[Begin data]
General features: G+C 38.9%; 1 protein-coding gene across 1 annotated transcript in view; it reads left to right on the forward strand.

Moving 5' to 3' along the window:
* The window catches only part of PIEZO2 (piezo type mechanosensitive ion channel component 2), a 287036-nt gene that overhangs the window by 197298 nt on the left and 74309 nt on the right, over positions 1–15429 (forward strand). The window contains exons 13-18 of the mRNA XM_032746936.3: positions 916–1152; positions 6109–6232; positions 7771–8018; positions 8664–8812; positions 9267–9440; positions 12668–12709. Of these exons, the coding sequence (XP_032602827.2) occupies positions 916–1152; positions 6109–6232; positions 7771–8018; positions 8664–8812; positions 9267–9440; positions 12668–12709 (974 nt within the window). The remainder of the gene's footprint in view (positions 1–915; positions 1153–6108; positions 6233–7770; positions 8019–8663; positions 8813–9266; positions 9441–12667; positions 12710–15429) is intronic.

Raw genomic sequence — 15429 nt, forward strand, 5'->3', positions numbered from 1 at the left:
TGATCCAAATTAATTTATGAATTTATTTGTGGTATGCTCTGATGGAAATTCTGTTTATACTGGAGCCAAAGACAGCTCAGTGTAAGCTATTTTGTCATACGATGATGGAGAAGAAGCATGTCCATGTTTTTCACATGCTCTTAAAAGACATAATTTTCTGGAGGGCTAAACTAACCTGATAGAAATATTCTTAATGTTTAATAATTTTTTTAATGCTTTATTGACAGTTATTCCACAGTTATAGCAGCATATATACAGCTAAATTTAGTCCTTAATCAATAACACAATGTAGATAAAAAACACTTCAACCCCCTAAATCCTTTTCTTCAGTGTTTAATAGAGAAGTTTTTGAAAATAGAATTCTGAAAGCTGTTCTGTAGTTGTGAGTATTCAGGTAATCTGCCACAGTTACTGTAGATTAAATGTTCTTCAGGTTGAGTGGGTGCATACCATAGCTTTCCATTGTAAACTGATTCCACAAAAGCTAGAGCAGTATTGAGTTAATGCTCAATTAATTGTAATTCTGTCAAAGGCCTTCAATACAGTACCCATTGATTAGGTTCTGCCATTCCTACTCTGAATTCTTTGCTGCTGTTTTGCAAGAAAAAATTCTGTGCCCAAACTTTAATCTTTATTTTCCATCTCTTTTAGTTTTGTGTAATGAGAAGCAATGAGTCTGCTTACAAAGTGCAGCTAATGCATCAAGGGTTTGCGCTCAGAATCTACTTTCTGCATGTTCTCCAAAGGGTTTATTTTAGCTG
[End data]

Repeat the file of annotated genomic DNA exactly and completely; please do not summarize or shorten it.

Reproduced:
General features: G+C 38.9%; 1 protein-coding gene across 1 annotated transcript in view; it reads left to right on the forward strand.

Moving 5' to 3' along the window:
* The window catches only part of PIEZO2 (piezo type mechanosensitive ion channel component 2), a 287036-nt gene that overhangs the window by 197298 nt on the left and 74309 nt on the right, over positions 1–15429 (forward strand). The window contains exons 13-18 of the mRNA XM_032746936.3: positions 916–1152; positions 6109–6232; positions 7771–8018; positions 8664–8812; positions 9267–9440; positions 12668–12709. Of these exons, the coding sequence (XP_032602827.2) occupies positions 916–1152; positions 6109–6232; positions 7771–8018; positions 8664–8812; positions 9267–9440; positions 12668–12709 (974 nt within the window). The remainder of the gene's footprint in view (positions 1–915; positions 1153–6108; positions 6233–7770; positions 8019–8663; positions 8813–9266; positions 9441–12667; positions 12710–15429) is intronic.

Raw genomic sequence — 15429 nt, forward strand, 5'->3', positions numbered from 1 at the left:
TGATCCAAATTAATTTATGAATTTATTTGTGGTATGCTCTGATGGAAATTCTGTTTATACTGGAGCCAAAGACAGCTCAGTGTAAGCTATTTTGTCATACGATGATGGAGAAGAAGCATGTCCATGTTTTTCACATGCTCTTAAAAGACATAATTTTCTGGAGGGCTAAACTAACCTGATAGAAATATTCTTAATGTTTAATAATTTTTTTAATGCTTTATTGACAGTTATTCCACAGTTATAGCAGCATATATACAGCTAAATTTAGTCCTTAATCAATAACACAATGTAGATAAAAAACACTTCAACCCCCTAAATCCTTTTCTTCAGTGTTTAATAGAGAAGTTTTTGAAAATAGAATTCTGAAAGCTGTTCTGTAGTTGTGAGTATTCAGGTAATCTGCCACAGTTACTGTAGATTAAATGTTCTTCAGGTTGAGTGGGTGCATACCATAGCTTTCCATTGTAAACTGATTCCACAAAAGCTAGAGCAGTATTGAGTTAATGCTCAATTAATTGTAATTCTGTCAAAGGCCTTCAATACAGTACCCATTGATTAGGTTCTGCCATTCCTACTCTGAATTCTTTGCTGCTGTTTTGCAAGAAAAAATTCTGTGCCCAAACTTTAATCTTTATTTTCCATCTCTTTTAGTTTTGTGTAATGAGAAGCAATGAGTCTGCTTACAAAGTGCAGCTAATGCATCAAGGGTTTGCGCTCAGAATCTACTTTCTGCATGTTCTCCAAAGGGTTTATTTTAGCTG